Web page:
#038 Sorrow

Find this 2370 word story here: http://www.eldritchpress.org/ac/jr/038.htm

Travis Review:

This story could be summarized as a life wasted. Unlike other peasants we’ve read about, (The Huntsman excluded) Grigory Petrov has a skill that is valued by others. His woodturning craftsmanship is squandered by drinking and quarreling. The story is told non-linearly through Grigory’s rambling as he madly races through a blizzard to save his wife. I’d argue that the story starts with optimistic hope along with the turner’s fear. He believes he’s going to make it to the doctor’s office and is already preparing himself to plead for the doctor to save her life. Grigory gives the dialogue between him and the doctor, revealing his penchant for drinking. “He had lived hitherto in unruffled calm, as though in drunken half-consciousness, knowing neither grief nor joy, and now he was suddenly aware of a dreadful pain in his heart.” From this moment the title “sorrow” takes hold of him, it becomes apparent that Grigory is not only a drunk, but has been abusive. Things get worse for Grigory’s mental state when “It struck him as strange that the snow on his old woman’s face was not melting.” Guilt compounded with sorrow at the thought that his wife of 40 years “died at the very time when he felt he was sorry for her, that he could not live without her, and that he had behaved dreadfully badly to her.” When Grigory passes out, I was okay with him freezing to death, but his fate ended up far worse. He is permanently useless without arms or legs and he is now loaded with guilt too, realizing that he caused the death of his wife.

Rating: 6

Steve Review:

Chekhov opens today’s story with a description of the main character, a peasant named Grigory, taking his “old woman” to the hospital amid a terrible snow storm.  At various points in the story, Chekhov takes a break from the inner dialogue of Grigory to describe the limited visibility and horrible conditions associated with the journey.  It is fitting that the conditions surrounding the journey represent the insight that Grigory had into his own life.  Only at the end of the story did the sunlight illuminate what resulted from a wasted life.  Grigory has talent as a turner, but is otherwise a “senseless peasant” and a drunkard.  His wife of 40 years came from a well-to-do family but after decades of abuse is prone to have an expression that is “meek like that of a dog frequently beaten and badly fed”.  Grigory longs for that expression now.  We never really discover what happened to his wife on this particular night of drunken abuse but it resulted in her having an expression “like saints in the holy pictures”.  He borrows a horse and begins a 20-mile journey in a blizzard toward Dr. Ivanitch.  Along the journey, Grigory passes the time by making promises of redemption amid confessions of a wasted life.  The weather gets worse and he realizes the snow is no longer melting against the face of his wife riding in the back.  “She is dead, then!  What a business!”  Only then, with the passing of his wife, does he begin to appreciate the life he could have had.  This realization comes slowly at first.  He is annoyed by her death, rather than sorry, because she will never realize the true man he believes himself to be.  He wishes she had lived another 10 years stating “as it is I’ll be bound she thinks I really was that sort of man.”  Realizing the futility of continuing the journey to the hospital, he turns back toward home.  In doing so, he also reflects more deeply on the last 40 years with his wife.  The weather gets worse as dusk approaches and Grigory, in a state of confusion, turns back again toward the hospital mistaking it for the way home.  He is cold and tired and mentally exhausted as the weather continues to worsen.  Loosening his grip on the reins, presumably from frost-bite, he falls into a peaceful sleep having been “overcome by such inertia that it seemed better to freeze than move.”   He wakes up in the hospital, bathed in sunlight, and professing the need for a requiem for his wife.  But “it was all over with the turner.”  A wasted life had taken its toll.  Having lost his arms and legs to frost-bite during the cathartic journey he has lost everything.  A worthless life, examined late.  There is no redemption.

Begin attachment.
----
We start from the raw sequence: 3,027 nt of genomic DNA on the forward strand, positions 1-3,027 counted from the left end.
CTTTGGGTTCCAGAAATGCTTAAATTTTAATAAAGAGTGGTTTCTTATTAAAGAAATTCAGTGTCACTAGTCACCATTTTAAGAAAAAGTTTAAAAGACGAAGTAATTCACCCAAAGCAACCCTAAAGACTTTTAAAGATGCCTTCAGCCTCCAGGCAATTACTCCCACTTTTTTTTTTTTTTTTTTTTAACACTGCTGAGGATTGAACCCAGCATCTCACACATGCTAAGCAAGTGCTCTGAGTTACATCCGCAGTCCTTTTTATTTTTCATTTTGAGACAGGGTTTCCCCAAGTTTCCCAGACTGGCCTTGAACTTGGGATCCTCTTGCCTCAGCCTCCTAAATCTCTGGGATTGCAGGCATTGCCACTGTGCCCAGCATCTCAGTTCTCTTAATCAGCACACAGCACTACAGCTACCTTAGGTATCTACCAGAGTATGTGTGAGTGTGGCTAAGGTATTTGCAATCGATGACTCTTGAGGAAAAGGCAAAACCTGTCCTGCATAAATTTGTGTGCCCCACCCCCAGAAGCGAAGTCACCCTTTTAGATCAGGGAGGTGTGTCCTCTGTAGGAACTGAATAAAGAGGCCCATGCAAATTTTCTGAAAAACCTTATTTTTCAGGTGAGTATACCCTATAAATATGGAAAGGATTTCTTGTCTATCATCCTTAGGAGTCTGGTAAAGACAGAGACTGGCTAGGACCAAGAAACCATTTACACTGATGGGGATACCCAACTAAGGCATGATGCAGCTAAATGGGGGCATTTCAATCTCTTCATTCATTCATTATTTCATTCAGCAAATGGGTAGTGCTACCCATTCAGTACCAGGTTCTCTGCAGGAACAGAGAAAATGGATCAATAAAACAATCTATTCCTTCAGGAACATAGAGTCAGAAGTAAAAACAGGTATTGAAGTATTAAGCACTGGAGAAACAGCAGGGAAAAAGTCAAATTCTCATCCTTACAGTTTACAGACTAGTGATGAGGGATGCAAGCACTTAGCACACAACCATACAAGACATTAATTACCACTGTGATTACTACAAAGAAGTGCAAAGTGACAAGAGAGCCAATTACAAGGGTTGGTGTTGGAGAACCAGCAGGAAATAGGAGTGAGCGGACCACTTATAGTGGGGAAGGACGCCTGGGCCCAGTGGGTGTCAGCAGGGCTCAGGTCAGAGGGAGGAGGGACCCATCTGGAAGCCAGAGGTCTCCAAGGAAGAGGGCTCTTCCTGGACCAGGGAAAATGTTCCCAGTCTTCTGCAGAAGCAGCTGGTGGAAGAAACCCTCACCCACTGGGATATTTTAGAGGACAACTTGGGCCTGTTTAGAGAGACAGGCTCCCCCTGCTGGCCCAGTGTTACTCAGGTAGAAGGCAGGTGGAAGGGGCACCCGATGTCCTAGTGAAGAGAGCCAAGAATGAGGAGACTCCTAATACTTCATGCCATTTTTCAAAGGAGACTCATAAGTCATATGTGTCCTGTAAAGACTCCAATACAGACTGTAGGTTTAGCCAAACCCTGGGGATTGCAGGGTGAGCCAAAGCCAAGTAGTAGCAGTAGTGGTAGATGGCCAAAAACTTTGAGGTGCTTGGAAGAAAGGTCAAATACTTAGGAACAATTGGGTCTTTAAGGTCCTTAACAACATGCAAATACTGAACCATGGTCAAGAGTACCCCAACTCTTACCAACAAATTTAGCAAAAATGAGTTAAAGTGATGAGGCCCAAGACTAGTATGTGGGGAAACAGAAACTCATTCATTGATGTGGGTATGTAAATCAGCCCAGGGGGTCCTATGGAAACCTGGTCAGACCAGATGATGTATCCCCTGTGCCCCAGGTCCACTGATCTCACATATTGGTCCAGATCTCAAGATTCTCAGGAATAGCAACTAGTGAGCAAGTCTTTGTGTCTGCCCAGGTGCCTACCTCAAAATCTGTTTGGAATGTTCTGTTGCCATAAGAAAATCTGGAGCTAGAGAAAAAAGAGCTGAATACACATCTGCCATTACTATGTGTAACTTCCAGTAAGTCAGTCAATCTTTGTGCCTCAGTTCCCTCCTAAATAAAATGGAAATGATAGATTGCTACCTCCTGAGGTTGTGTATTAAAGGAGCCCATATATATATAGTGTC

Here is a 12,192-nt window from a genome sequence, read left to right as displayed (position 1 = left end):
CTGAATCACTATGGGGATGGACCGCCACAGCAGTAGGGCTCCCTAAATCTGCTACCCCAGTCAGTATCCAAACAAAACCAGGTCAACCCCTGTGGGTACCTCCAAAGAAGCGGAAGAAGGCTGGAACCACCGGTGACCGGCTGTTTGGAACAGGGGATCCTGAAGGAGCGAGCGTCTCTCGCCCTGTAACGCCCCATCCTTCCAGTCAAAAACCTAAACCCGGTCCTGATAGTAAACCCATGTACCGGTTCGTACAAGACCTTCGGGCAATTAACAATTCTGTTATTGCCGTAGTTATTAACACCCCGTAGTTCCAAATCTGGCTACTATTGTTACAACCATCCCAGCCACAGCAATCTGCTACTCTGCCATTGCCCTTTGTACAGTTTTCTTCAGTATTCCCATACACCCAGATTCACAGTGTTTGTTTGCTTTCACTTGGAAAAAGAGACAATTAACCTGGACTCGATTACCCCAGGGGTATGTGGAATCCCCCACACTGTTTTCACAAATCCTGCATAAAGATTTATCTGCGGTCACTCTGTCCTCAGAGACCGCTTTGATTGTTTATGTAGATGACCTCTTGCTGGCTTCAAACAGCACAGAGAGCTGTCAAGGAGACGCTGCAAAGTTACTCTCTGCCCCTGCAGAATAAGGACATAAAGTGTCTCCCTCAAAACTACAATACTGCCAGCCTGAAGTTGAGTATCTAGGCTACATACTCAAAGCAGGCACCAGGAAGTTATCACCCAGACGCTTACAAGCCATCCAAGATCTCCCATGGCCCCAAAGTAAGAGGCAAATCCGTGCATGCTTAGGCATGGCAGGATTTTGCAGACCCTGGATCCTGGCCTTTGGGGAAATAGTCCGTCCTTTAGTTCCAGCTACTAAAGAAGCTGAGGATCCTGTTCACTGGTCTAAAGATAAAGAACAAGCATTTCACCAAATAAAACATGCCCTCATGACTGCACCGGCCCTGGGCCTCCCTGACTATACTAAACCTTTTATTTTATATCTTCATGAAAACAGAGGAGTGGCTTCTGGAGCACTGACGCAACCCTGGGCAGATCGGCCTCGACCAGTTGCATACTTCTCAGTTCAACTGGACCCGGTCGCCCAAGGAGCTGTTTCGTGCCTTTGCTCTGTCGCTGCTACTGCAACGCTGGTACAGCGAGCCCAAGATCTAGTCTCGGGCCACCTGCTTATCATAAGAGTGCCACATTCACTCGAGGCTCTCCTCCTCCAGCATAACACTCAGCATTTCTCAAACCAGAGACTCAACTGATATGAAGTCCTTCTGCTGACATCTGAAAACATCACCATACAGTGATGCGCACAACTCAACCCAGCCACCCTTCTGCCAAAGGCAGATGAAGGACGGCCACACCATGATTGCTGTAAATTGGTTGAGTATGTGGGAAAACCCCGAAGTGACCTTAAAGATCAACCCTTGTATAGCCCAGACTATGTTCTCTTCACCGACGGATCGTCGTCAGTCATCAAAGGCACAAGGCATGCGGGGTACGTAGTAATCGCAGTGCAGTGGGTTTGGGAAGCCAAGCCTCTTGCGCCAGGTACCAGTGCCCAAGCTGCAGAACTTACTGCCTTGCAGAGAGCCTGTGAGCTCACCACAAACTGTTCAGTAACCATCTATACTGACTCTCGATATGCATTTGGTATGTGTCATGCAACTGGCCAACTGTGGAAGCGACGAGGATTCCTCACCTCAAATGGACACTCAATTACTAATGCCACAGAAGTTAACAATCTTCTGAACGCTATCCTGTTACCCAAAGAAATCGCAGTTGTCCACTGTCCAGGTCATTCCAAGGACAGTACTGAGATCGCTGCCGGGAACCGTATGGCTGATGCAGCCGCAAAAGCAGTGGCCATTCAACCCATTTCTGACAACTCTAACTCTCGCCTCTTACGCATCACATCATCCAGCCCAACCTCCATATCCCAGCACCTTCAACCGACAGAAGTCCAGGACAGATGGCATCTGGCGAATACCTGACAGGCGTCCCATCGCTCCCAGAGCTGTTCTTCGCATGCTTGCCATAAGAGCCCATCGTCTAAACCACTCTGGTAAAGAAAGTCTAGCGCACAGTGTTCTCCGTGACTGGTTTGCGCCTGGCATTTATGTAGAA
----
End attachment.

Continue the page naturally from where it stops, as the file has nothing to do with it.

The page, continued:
Rating: 8

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